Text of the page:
Los Angeles is also the heart of the United States’ thriving film and entertainment industry, with the Hollywood Walk of Fame and several renowned Hollywood production facilities, but its fame comes with a cost. Housing costs 29.93% of median family income in Los Angeles, making this metro region too expensive for many individuals.
6. Vallejo and Fairfield: Vallejo and Fairfield have a population of 438,530 people and a median house price of $426,408. The Vallejo and Fairfield metro areas, northeast of San Francisco, receive high marks for their proximity to high-quality health care, as measured by the U.S. News Best Hospitals ranking.
Nonetheless, living here costs 26.72 % of the area’s median family income, and the Vallejo and Fairfield metro area’s typical morning commute is 32.6 minutes, the fifth-longest commute among the 150 most populated metro areas.
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7. Santa Rosa: Santa Rosa is renowned as California’s wine country since it is home to some of the best wineries and vineyards. It is situated directly north of San Francisco. It has a total population of over 501,317 people and the median housing price is about $608,367 Santa Rosa, which is ranked No. 102 on the list for Best Places to Live in the world for 2020-2021, earns its highest marks for general well-being and low crime rates.
The city of Santa Rosa ranks fourth among the 150 most populous cities in the United States based on the Gallup National Health and Well-Being Index ranking. This area provides a very comfortable environment to call home, with fantastic restaurants, wonderful shopping, a decent housing market, sunny weather, and plenty of other high-end amenities.
8. Santa Barbara: Santa Barbara has a general population of about 443,738 people. This city is best known for its happy residents according to publications such as the Gallup National Health and Well-Being Index. This city’s inhabitants relish a short transport time of 19.8 minutes.
However, the ever-increasing living expenses in this city makes it quite difficult for folks to afford a place in this residential area. Santa Barbara is the fourth most expensive metropolitan area on this list. The average home price is about $464,954, requiring over 29.53% of the local median household income.
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9. Salinas: Salinas is among the smallest California urban cities on the list. it is close to the Pacific coast and has a population of fewer than 500,000 people. The average price of a house in this region is $589,025. Although Salinas is not immediately on the coastline, other sections of this metropolitan region, such as Monterey, are, and draw a large number of visitors and inhabitants.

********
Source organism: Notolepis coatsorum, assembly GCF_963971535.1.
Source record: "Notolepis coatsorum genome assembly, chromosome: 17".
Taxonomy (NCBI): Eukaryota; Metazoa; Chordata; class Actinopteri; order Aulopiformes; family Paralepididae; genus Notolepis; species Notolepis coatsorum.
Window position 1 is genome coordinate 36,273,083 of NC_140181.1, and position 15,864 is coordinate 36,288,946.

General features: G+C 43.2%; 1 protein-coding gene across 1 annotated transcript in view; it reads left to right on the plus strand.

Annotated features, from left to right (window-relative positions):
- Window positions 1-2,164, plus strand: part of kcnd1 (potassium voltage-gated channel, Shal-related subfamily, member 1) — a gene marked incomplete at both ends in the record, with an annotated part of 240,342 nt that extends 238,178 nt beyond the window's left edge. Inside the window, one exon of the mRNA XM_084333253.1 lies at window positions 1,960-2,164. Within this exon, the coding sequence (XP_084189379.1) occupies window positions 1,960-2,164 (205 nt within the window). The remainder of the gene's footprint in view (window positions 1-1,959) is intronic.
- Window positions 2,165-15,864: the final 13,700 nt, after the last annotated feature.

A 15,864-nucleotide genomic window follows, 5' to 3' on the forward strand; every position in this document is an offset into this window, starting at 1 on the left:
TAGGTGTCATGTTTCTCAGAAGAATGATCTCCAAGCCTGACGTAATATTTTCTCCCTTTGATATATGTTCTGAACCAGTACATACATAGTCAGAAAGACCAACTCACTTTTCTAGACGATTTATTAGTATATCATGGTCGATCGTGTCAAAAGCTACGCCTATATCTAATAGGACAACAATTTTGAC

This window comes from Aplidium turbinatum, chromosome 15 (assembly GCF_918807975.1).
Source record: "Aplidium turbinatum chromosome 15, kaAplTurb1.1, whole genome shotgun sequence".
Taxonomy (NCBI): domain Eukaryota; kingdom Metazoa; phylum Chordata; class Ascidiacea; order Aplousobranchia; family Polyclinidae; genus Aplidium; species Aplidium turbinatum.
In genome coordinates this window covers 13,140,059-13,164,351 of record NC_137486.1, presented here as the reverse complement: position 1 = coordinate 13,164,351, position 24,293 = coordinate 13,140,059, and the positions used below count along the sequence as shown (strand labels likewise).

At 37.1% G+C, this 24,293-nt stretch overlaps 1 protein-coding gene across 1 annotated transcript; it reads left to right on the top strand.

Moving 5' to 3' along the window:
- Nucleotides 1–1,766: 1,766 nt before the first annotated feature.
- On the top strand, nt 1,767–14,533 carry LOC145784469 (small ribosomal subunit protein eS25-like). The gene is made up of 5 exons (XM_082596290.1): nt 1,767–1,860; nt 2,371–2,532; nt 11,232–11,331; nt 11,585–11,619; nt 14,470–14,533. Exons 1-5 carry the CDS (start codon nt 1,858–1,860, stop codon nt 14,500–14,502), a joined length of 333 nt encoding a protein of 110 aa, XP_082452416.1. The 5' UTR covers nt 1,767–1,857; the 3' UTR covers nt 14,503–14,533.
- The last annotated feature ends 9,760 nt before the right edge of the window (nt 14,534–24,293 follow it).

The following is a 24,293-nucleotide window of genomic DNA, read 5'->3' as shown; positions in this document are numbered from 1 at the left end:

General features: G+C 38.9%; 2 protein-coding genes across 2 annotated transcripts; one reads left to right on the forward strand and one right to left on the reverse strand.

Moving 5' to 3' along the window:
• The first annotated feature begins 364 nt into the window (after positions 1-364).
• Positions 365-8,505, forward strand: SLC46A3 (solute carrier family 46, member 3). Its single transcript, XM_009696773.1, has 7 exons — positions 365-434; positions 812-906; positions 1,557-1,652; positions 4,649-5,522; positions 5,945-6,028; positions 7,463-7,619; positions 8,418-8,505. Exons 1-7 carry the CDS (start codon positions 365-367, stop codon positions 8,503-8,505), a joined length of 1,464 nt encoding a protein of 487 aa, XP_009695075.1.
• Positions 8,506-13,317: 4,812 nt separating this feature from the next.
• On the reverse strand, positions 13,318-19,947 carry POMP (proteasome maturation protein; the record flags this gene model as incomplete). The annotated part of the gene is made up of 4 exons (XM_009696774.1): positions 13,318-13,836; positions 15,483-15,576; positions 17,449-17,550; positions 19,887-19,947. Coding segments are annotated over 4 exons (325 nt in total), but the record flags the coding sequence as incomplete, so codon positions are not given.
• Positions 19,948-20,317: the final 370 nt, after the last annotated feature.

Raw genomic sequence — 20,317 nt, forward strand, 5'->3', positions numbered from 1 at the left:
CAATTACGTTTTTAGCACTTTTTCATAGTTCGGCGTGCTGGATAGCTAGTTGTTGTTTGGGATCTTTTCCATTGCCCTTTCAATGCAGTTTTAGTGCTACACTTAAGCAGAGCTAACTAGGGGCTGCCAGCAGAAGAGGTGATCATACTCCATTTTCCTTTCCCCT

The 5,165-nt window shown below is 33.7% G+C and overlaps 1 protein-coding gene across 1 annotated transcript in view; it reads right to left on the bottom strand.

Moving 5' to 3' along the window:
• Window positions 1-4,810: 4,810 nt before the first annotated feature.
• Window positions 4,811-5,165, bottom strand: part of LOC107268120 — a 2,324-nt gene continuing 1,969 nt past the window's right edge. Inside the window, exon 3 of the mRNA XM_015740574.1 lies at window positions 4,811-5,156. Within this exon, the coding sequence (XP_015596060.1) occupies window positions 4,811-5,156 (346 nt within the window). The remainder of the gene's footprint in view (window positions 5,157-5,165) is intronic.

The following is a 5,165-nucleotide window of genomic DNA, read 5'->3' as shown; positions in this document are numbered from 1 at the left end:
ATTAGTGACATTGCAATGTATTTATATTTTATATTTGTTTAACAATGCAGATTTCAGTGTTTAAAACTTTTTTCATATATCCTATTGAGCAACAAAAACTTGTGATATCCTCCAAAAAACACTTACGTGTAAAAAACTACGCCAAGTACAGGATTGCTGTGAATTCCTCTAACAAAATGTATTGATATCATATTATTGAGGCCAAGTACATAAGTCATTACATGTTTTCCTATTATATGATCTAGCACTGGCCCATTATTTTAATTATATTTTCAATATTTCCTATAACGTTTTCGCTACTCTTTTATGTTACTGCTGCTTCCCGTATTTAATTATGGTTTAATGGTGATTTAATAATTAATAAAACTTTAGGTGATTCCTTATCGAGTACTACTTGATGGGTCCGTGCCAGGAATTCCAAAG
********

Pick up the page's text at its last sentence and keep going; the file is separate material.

Salinas is ranked second among the 150 most populated metro areas in the United States on the Gallup National Health and Well-Being Index, which questions respondents about their general satisfaction, community pride, and feeling of security, among other things.
10. Fresno: Fresno is about a two-hour drive from the coast in the San Joaquin Valley. The population is estimated to be 978,130 people. Fresno, like many other inland California cities, is best known for its agricultural roots and fruits like carrots and peaches. This agricultural emphasis also prevents many inhabitants from driving long distances to their workplace, since the typical morning commute in Fresno is only 22.6 minutes.
This is about four minutes shorter than the country’s average. As stated by Zillow statistics, the typical house price in Fresno is approximately $261,233, which is more than the country’s range of $232,933. However, it is still considerably lower than in many other regions of California, where house prices are much higher.
Edeh Samuel Chukwuemeka ACMC, is a Law Student and a Certified Mediator/Conciliator in Nigeria. He is also a Developer with knowledge in HTML, CSS, JS, PHP and React Native. Samuel is bent on changing the legal profession by building Web and Mobile Apps that will make legal research a lot easier.